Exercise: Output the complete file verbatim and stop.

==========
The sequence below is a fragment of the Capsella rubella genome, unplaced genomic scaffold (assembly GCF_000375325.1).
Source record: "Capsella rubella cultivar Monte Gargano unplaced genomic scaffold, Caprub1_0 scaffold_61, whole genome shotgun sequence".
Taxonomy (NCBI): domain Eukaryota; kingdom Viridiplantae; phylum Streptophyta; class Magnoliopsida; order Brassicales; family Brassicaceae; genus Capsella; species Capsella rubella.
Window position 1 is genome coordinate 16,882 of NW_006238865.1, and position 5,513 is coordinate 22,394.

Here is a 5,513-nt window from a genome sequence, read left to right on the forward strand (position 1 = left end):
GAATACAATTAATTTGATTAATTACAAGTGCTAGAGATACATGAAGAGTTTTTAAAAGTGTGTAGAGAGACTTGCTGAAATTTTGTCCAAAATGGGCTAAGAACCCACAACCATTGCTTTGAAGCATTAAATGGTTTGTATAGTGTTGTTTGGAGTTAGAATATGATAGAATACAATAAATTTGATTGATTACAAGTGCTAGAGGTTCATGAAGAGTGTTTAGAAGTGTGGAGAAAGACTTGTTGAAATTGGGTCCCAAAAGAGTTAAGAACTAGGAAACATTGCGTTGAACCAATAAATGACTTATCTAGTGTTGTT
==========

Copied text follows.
The sequence below is a fragment of the Capsella rubella genome, unplaced genomic scaffold (assembly GCF_000375325.1).
Source record: "Capsella rubella cultivar Monte Gargano unplaced genomic scaffold, Caprub1_0 scaffold_61, whole genome shotgun sequence".
Taxonomy (NCBI): domain Eukaryota; kingdom Viridiplantae; phylum Streptophyta; class Magnoliopsida; order Brassicales; family Brassicaceae; genus Capsella; species Capsella rubella.
Window position 1 is genome coordinate 16,882 of NW_006238865.1, and position 5,513 is coordinate 22,394.

Here is a 5,513-nt window from a genome sequence, read left to right on the forward strand (position 1 = left end):
GAATACAATTAATTTGATTAATTACAAGTGCTAGAGATACATGAAGAGTTTTTAAAAGTGTGTAGAGAGACTTGCTGAAATTTTGTCCAAAATGGGCTAAGAACCCACAACCATTGCTTTGAAGCATTAAATGGTTTGTATAGTGTTGTTTGGAGTTAGAATATGATAGAATACAATAAATTTGATTGATTACAAGTGCTAGAGGTTCATGAAGAGTGTTTAGAAGTGTGGAGAAAGACTTGTTGAAATTGGGTCCCAAAAGAGTTAAGAACTAGGAAACATTGCGTTGAACCAATAAATGACTTATCTAGTGTTGTT